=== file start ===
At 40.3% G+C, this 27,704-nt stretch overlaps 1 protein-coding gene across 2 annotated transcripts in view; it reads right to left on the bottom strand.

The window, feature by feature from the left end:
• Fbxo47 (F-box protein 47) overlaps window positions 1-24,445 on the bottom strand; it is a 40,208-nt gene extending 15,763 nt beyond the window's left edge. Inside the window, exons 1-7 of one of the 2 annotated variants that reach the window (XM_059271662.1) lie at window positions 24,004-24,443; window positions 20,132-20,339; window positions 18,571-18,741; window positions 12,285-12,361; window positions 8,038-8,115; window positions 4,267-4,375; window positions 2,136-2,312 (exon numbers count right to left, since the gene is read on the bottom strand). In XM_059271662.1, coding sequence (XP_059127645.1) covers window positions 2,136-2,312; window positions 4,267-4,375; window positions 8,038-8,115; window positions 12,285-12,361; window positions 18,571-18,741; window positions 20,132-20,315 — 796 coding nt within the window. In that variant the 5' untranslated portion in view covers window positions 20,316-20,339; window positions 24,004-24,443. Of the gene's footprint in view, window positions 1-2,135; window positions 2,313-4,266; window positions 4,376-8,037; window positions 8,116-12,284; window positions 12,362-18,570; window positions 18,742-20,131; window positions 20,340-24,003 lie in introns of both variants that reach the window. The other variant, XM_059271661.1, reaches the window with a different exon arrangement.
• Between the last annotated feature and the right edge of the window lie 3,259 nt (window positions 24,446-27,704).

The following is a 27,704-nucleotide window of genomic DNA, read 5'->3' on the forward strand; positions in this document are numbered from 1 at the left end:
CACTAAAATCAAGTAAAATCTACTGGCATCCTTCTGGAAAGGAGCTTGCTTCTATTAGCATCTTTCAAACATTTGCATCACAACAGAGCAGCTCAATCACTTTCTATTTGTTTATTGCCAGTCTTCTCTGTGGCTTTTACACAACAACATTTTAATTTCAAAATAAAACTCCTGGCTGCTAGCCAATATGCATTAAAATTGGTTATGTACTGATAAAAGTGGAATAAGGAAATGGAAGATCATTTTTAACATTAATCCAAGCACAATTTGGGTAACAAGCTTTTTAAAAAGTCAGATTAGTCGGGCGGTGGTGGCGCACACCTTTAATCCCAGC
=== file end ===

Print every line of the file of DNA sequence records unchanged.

At 40.3% G+C, this 27,704-nt stretch overlaps 1 protein-coding gene across 2 annotated transcripts in view; it reads right to left on the bottom strand.

The window, feature by feature from the left end:
• Fbxo47 (F-box protein 47) overlaps window positions 1-24,445 on the bottom strand; it is a 40,208-nt gene extending 15,763 nt beyond the window's left edge. Inside the window, exons 1-7 of one of the 2 annotated variants that reach the window (XM_059271662.1) lie at window positions 24,004-24,443; window positions 20,132-20,339; window positions 18,571-18,741; window positions 12,285-12,361; window positions 8,038-8,115; window positions 4,267-4,375; window positions 2,136-2,312 (exon numbers count right to left, since the gene is read on the bottom strand). In XM_059271662.1, coding sequence (XP_059127645.1) covers window positions 2,136-2,312; window positions 4,267-4,375; window positions 8,038-8,115; window positions 12,285-12,361; window positions 18,571-18,741; window positions 20,132-20,315 — 796 coding nt within the window. In that variant the 5' untranslated portion in view covers window positions 20,316-20,339; window positions 24,004-24,443. Of the gene's footprint in view, window positions 1-2,135; window positions 2,313-4,266; window positions 4,376-8,037; window positions 8,116-12,284; window positions 12,362-18,570; window positions 18,742-20,131; window positions 20,340-24,003 lie in introns of both variants that reach the window. The other variant, XM_059271661.1, reaches the window with a different exon arrangement.
• Between the last annotated feature and the right edge of the window lie 3,259 nt (window positions 24,446-27,704).

The following is a 27,704-nucleotide window of genomic DNA, read 5'->3' on the forward strand; positions in this document are numbered from 1 at the left end:
CACTAAAATCAAGTAAAATCTACTGGCATCCTTCTGGAAAGGAGCTTGCTTCTATTAGCATCTTTCAAACATTTGCATCACAACAGAGCAGCTCAATCACTTTCTATTTGTTTATTGCCAGTCTTCTCTGTGGCTTTTACACAACAACATTTTAATTTCAAAATAAAACTCCTGGCTGCTAGCCAATATGCATTAAAATTGGTTATGTACTGATAAAAGTGGAATAAGGAAATGGAAGATCATTTTTAACATTAATCCAAGCACAATTTGGGTAACAAGCTTTTTAAAAAGTCAGATTAGTCGGGCGGTGGTGGCGCACACCTTTAATCCCAGC